Apart from the Labour Party and other political opponents of Boris Johnson, the only organisation to have watched the PM’s disastrous speech to the CBI over and over will have been the leadership team at Paultons Park, home to the now world renowned Peppa Pig World. Having gushed over his day at the theme park and praising Peppa Pig for its safe streets, discipline in schools, and mass -transit transport system, there can be no doubt that the attraction has and will continue to enjoy the level of exposure that money cannot buy. No surprise therefore that James Mancey, third generation of the founding family, has expressed his delight with the exposure. Having been catapulted into the global news agenda a visit to the website reveals there’s more to Paulton’s Park than just a family of world-famous pigs.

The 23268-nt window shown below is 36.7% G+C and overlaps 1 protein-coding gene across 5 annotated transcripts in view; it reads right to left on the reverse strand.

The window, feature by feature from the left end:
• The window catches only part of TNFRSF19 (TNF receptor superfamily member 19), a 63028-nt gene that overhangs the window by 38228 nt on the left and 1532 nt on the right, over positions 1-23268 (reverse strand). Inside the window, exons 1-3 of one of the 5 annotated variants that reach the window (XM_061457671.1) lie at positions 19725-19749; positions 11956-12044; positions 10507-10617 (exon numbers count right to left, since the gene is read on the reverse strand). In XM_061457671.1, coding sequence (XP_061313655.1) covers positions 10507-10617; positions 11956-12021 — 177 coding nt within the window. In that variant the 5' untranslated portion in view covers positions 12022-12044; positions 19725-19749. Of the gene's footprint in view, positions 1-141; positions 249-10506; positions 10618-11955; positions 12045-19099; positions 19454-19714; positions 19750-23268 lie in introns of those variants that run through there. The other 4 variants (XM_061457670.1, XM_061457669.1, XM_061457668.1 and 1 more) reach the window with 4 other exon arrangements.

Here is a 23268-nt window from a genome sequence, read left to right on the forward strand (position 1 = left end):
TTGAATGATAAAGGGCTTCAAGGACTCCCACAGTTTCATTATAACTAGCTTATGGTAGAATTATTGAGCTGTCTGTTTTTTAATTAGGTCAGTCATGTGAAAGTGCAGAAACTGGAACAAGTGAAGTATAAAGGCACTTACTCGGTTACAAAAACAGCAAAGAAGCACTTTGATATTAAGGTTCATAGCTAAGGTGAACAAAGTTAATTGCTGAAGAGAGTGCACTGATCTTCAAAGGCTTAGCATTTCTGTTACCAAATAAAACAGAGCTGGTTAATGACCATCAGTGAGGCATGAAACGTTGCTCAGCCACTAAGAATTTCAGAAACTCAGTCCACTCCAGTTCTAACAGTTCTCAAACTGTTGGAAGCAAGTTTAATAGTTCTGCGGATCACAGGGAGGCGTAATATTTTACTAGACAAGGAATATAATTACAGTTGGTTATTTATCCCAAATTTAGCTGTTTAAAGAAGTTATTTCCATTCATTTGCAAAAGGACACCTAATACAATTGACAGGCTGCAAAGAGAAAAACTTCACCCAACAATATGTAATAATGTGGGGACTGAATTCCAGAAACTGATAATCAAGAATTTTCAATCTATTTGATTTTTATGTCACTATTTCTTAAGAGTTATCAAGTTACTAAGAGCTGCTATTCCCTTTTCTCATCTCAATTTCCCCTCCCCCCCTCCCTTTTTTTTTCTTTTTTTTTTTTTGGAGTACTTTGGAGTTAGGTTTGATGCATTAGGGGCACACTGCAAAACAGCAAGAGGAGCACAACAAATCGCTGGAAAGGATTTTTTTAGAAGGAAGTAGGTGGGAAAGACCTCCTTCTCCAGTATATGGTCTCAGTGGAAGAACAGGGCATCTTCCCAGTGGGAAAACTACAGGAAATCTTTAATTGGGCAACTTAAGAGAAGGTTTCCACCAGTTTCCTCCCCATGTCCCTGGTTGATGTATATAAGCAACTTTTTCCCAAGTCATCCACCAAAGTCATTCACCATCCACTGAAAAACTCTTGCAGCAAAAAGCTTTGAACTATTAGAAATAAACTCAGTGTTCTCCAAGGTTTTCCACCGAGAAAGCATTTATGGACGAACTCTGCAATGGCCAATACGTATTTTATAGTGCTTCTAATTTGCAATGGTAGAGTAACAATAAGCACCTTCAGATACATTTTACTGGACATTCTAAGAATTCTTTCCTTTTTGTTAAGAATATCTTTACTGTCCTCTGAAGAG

In fact, the Park is the only UK attraction to have been awarded the coveted Tripadvisor Traveller’s Choice award for the UK’s best-rated amusement park for five years running and remains the current holder of the accolade. Perhaps even more impressively, Paultons Park was voted as the eighth best-rated amusement park in the world by Tripadvisor – seeing off competition from a number of so-called corporate entertainment mega-giants. The only question mark surrounding the Park’s new found celebrity is whether a ringing endorsement from a 57-year-old who chooses to do car impressions to a learned gathering of business leaders constitutes a positive endorsement?